Silent install parameters for Windows applications
Most Windows applications can be installed very easily using the graphical installation assistant by clicking Next-Next-Finish. This always works quite the same way regardless of the software vendor.
Unfortunately the graphical assistant cannot be used for automated silent software installations, as there is no user interaction involved. This means that the information, which is usually gathered via the graphical assistant, has to be passed via the command line. However, this varies largely depending on the underlying installation technology.
During my automation project for Windows environments I got in touch with six different installers. All of them need their own specific parameters for a silent installation. In the following I will describe the different installers, how to identify them, and which parameters are necessary for an automated installation.
Microsoft Installer (MSI)
Microsoft’s preferred installation technology is the so called Windows Installer, formerly known as Microsoft Installer. Usually only few software products are bundled using this installer. This installer can be identified quite easily. A setup file based on this installer is always extended with .msi.
MSI should be called with the following silent install parameters: msiexec /package installer.msi /qn /LV+ "C:\logs\myApp.log" TARGETDIR="C:\tools\myApp" INSTALLDIR="C:\tools\myApp"
This example installs the application into C:\tools\myApp and appends a verbose installation protocol to C:\logs\myApp.log.
Since MSI routines tend to ignore the INSTALLDIR parameter in favor of the TARGETDIR parameter, I recommend to pass both using the same value. Be aware, however, that some MSI routines ignore both parameters falling back to their default destination path.
The application can be uninstalled using the silent install parameters again: msiexec /uninstall installer.msi /qn /lv+ "C:\logs\myApp-uninstall.log"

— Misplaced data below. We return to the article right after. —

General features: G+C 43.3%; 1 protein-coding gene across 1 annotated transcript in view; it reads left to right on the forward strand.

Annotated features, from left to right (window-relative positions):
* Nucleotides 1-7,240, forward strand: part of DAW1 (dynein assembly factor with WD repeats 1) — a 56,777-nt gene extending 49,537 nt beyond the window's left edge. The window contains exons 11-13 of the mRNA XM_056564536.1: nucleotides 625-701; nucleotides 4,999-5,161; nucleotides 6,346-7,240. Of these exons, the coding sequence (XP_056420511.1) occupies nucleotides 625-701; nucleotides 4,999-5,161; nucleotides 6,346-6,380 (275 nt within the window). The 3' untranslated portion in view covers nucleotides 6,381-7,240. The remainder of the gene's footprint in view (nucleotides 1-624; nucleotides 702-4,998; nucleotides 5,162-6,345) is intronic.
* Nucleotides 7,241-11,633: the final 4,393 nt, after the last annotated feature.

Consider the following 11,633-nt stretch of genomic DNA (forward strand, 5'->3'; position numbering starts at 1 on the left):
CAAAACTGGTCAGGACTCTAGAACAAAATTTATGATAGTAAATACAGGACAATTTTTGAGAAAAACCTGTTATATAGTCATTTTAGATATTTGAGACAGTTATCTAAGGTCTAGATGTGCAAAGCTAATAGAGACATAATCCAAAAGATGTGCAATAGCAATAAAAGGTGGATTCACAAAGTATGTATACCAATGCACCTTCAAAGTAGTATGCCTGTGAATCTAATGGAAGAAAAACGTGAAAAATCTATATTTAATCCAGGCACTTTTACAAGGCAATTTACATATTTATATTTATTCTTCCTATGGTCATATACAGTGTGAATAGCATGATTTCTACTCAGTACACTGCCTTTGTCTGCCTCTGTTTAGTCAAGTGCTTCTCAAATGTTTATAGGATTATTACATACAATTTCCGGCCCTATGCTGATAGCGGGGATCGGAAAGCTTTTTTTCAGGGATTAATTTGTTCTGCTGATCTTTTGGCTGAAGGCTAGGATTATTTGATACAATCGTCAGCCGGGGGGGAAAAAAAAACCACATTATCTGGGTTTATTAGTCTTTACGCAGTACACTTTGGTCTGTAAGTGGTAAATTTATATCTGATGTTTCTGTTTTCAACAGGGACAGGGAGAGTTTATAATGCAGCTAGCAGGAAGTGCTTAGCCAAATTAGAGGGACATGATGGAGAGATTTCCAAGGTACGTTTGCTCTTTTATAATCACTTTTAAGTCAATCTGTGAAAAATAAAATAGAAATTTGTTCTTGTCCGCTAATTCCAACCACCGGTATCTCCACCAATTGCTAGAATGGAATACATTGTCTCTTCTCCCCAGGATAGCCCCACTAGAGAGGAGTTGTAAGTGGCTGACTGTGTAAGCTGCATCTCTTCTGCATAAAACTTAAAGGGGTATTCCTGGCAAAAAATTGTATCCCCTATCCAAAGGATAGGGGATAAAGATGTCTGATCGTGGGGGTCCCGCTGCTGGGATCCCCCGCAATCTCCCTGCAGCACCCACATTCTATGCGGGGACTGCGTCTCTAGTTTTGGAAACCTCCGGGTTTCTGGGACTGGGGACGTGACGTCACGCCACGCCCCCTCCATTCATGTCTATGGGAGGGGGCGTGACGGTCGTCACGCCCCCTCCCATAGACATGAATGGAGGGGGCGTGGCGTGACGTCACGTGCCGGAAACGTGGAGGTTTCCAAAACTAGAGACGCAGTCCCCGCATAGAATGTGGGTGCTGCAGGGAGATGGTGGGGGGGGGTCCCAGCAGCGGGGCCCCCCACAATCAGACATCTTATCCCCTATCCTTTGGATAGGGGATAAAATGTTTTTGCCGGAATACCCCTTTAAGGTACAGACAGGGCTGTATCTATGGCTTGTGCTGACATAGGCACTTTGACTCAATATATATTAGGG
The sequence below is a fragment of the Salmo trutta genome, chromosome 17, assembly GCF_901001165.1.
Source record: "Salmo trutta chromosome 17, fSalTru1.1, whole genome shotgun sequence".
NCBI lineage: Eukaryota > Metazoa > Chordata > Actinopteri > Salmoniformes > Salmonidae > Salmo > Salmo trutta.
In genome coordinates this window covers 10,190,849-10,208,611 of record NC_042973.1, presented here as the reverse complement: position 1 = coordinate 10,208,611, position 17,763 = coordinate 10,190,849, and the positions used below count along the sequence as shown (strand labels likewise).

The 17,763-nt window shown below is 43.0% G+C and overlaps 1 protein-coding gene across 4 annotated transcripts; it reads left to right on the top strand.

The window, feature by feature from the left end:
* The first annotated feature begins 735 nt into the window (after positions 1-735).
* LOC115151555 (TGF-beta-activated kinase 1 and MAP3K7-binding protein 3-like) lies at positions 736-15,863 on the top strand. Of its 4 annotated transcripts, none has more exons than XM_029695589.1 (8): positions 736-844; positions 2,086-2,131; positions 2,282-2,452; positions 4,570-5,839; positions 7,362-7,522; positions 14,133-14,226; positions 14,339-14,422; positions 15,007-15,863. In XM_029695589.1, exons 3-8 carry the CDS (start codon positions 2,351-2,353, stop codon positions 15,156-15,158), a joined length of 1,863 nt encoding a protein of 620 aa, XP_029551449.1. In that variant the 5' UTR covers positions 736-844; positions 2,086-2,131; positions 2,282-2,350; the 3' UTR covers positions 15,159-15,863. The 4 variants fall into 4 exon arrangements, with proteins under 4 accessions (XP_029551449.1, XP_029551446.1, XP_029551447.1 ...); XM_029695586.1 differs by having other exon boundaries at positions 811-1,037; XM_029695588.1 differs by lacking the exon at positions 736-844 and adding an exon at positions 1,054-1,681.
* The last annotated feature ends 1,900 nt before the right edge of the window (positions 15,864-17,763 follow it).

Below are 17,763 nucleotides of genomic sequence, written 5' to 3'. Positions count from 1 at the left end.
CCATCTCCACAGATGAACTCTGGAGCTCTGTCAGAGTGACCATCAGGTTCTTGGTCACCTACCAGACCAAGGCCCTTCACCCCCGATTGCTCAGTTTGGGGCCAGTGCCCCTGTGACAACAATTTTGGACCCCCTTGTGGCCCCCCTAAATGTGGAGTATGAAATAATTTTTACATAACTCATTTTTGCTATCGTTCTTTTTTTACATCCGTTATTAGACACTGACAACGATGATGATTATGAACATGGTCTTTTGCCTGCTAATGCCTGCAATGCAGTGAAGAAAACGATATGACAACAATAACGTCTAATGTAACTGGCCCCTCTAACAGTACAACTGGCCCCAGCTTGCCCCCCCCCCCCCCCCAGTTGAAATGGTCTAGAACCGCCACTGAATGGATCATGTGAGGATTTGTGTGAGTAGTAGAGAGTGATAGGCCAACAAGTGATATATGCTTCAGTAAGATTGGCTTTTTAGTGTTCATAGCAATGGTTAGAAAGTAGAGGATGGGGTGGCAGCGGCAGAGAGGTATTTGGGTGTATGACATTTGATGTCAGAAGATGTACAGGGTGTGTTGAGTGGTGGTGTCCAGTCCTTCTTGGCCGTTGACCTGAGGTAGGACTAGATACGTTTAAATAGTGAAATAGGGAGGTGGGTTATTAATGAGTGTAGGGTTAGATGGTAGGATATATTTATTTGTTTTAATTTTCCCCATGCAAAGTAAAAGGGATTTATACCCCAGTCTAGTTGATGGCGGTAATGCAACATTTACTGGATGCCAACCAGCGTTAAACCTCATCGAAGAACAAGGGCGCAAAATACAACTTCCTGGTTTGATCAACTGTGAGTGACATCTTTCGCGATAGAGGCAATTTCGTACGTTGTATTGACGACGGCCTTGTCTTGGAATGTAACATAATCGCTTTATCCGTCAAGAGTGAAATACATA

The embedded MSI-Installer is a setup file with .exe extension. It is a package containing some application files and the MSI installer. To identify this kind of package run the following command in the Windows command line: findstr /M /C:"by the Windows Installer service" installer.exe
Of course you will have to replace the installer.exe with your own specific setup file. If this command prints one or more results the file might be an embedded MSI installer.
This installer uses the same silent install parameters as the default MSI installer, described above.
Depending on the implementation more silent install parameters are available and documented in the usage help (installer.exe /?).
You can not easily uninstall such applications, because there is no regular MSI file here. They have to be removed differently, e.g. using the uninstall entry from the Windows registry or the WMI service.
Inno Setup is a popular third party installer, which is available for free.
To identify such installer use findstr again: findstr /M /C:"Inno Setup" installer.exe
Working with this installer you need the following silent install parameters: installer.exe /VERYSILENT /SP- /LOG="C:\logs\myApp.log" /DIR="C:\tools\myApp"
Since /VERYSILENT is only used to disable installation process output you should also use /SUPPRESSMSGBOXES to suppress decision dialogues by using their default answers. Additionally the silent install parameter /SP- is used to suppress the initial confirmation dialogue.
The last and least standardised type of Windows installer is a self extracting ZIP archive. This installer usually can be identified through its icon or its file properties:
Unfortunately this installer type doesn’t accept any default silent install parameters. In my project I often extracted these archives and used the embedded installer which was one of the five listed above.